It sounds like it’s quite normal for you to take a long time to finish your music!
Yeah, I really need a partner who can deal with the mixdown part of the process. I’m more of a chaotic, intuitive type of person – when I’m making the music I don’t want to worry about whether the sound is good or not, I just want to put down my ideas. At the same time I’m still a perfectionist and have high expectations, so the mixdown presents quite a dilemma!
Is there anything else forthcoming besides the album with Minako?
Yes actually, talking about the problem I have with all this music that hasn’t been released I decided that I should put together an album using a few of them – my favourite ‘hard drive sleepers’. Nothing spectacular, like a big EP with stuff I really like. I have some remixes on the way, one for Chopstick & Johnjon from SUOL, and another one for an indie band called Corbu. A few releases on my own label, Teardrop… I have a track on there which is taken from Gilles Peterson’s Talkin’ Loud label, by a guy called Galliano, a rapper. I met him a couple of years and we stayed in touch, so there’s a track from him which is 81bpm, with a Roy Ayers summer groove to it. Then a friend is doing a liquid funk, DnB mix and I’m looking for someone to do a house mix. I’m always keen to do that to show the connection between the genres – the roots are the same, and I think the whole scene would be more interesting and open-minded if more releases were like that and avoided always being based around the same old grooves.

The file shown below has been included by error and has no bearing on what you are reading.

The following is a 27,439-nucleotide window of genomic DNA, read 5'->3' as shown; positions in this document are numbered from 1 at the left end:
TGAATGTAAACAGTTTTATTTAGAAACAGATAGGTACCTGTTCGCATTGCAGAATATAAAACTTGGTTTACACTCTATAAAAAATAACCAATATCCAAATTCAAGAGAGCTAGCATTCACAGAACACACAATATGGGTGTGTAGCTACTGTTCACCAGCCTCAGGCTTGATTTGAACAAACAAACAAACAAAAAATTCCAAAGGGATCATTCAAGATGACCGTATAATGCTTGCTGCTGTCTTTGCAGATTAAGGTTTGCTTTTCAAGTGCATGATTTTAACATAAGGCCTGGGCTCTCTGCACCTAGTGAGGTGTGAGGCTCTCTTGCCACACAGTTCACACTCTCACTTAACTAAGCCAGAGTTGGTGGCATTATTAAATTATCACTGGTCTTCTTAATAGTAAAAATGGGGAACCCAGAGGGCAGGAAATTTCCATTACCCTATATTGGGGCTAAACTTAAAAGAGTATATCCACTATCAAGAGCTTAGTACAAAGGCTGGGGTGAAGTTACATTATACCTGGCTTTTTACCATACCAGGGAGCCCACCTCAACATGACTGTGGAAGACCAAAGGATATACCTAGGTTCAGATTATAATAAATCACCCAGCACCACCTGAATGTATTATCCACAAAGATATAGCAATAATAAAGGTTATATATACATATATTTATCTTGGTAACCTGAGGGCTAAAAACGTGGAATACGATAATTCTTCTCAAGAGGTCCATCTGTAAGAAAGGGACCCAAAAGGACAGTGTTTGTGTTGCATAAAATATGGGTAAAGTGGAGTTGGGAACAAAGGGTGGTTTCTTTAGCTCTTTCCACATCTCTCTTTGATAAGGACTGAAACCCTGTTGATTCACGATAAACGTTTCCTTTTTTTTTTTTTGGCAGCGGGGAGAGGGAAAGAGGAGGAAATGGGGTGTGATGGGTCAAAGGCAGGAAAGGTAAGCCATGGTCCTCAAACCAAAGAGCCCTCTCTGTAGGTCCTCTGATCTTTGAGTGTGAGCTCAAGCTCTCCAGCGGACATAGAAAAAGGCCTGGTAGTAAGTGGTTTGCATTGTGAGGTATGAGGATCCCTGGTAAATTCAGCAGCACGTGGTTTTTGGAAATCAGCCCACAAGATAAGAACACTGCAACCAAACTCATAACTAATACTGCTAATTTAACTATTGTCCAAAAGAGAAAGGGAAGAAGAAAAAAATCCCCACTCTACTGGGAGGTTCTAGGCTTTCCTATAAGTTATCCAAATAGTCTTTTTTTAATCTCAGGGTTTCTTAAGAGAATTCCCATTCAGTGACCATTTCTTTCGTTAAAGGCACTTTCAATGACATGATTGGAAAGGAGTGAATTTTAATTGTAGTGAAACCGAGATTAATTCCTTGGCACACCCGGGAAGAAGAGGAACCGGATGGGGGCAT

And to close up, can you finish this sentence.. ‘Without house music I would…’
I would have lived a different life. My plans after school were not based around music at all, it all happened by accident. I thought I’d have to do national service, then I wanted to study economics and business… then the whole music thing came along and changed my life. I probably wouldn’t be a DJ or producer now, and probably have a lot more money! But less fun probably as well!